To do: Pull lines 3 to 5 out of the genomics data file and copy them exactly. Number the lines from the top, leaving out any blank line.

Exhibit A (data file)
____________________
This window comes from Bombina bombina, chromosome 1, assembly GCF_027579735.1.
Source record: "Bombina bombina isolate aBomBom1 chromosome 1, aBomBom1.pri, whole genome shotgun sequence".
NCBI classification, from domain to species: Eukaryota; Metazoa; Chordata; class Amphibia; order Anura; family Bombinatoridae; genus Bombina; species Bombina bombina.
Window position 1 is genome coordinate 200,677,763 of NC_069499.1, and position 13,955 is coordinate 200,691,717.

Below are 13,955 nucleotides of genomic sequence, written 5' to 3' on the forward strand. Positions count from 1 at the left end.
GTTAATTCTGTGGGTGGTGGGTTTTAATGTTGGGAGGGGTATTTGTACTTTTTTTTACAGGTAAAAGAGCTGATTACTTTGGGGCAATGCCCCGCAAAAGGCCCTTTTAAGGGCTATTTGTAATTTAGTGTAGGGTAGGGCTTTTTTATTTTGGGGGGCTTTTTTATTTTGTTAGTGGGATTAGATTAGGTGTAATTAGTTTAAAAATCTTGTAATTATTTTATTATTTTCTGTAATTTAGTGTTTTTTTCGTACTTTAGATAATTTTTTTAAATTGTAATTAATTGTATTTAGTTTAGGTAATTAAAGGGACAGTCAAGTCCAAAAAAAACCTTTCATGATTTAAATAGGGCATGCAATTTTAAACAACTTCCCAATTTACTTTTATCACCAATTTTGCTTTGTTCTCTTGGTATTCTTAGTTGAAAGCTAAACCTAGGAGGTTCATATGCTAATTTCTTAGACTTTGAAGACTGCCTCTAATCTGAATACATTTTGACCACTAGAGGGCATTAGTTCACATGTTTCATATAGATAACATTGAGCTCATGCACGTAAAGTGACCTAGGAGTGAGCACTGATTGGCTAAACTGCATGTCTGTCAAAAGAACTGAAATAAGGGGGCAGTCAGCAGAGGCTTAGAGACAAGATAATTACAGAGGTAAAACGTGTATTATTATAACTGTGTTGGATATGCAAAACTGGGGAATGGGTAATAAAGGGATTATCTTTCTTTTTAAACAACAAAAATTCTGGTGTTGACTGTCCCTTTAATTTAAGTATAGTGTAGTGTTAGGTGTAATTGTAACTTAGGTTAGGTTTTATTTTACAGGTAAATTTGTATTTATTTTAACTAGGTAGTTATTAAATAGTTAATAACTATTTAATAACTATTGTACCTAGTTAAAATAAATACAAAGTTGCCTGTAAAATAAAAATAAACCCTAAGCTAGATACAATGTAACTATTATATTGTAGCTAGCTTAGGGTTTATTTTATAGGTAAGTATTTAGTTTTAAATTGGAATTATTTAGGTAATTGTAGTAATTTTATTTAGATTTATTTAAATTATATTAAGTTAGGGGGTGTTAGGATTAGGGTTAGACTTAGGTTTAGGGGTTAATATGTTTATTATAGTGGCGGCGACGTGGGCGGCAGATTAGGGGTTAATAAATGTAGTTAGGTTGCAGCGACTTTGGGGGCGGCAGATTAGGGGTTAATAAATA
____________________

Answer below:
NCBI classification, from domain to species: Eukaryota; Metazoa; Chordata; class Amphibia; order Anura; family Bombinatoridae; genus Bombina; species Bombina bombina.
Window position 1 is genome coordinate 200,677,763 of NC_069499.1, and position 13,955 is coordinate 200,691,717.

Below are 13,955 nucleotides of genomic sequence, written 5' to 3' on the forward strand. Positions count from 1 at the left end.